Italian takeovers are rarely straightforward affairs. It is not uncommon for “patriotic” national bidders to wade in with government backing. Telecom Italia shareholders must hope Prime Minister Giorgia Meloni is not tempted to add the telecoms company to that list.
State-owned lender Cassa Depositi e Prestiti has made an offer for Telecom Italia’s infrastructure unit NetCo. This follows a bid from private equity giant KKR in February, which reportedly valued the network at €18bn plus a €2bn earnout.
CDP’s bid is similar to KKR’s, but it attributes less value to FiberCop, the NetCo unit that runs the last-mile network between streets and homes. KKR, which already has a 37.5 per cent stake in FiberCop, appears to be pencilling in some €10bn. That would cut net proceeds to TI shareholders to around €14bn. CDP reportedly thinks FiberCop is worth less than €7.7bn, which would increase the overall payout for TI itself
CDP’s offer comes with added uncertainty. As it owns rival network Open Fiber any deal would need antitrust clearance. This may take time and require disposals. TI has €25.5bn of net debt, equivalent to 4.4 times expected ebitda for 2022. It needs to close a deal in a timely fashion.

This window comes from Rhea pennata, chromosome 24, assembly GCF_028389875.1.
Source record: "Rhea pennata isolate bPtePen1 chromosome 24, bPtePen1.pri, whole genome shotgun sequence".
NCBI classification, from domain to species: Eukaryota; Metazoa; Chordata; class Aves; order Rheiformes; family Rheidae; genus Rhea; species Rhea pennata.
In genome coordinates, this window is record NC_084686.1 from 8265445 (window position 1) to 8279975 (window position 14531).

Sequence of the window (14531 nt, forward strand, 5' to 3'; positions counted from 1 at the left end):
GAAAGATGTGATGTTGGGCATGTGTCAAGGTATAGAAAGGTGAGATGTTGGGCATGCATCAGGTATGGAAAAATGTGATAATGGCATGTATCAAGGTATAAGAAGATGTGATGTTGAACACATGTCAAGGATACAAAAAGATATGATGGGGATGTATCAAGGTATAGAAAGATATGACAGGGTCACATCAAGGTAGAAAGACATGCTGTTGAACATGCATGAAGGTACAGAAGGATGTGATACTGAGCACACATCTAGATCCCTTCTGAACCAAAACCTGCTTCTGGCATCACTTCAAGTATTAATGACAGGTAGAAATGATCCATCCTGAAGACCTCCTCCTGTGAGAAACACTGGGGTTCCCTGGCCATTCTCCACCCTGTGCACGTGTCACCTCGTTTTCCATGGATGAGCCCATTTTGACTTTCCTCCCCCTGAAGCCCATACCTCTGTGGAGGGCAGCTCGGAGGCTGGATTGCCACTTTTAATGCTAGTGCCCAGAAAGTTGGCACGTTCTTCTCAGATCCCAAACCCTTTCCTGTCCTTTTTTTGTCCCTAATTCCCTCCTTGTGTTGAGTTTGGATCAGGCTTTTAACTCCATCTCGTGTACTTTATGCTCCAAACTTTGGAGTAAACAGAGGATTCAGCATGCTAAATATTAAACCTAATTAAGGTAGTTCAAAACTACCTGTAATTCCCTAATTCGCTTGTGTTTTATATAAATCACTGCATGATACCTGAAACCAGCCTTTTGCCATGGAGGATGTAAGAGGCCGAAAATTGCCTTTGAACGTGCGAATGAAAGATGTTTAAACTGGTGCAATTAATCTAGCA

TI will now be trying to start a competitive auction. KKR’s €18bn offer is certainly no knockout, valuing TI at nine times ebitda. Other infrastructure deals in the sector have achieved mid- to high-teen multiples.
True, TI’s network is mostly copper, and will need some €7bn of capex in the next three years to upgrade to fibre. But there might still be room to sweeten the overall terms. KKR may want to use its position as a minority shareholder of FiberCop to angle for a higher CDP bid.
This would all be to the benefit of TI shareholders — unless the Italian government queers the pitch. Meloni should make it clear that this is one for the market to call and leave the bidders to slug it out.
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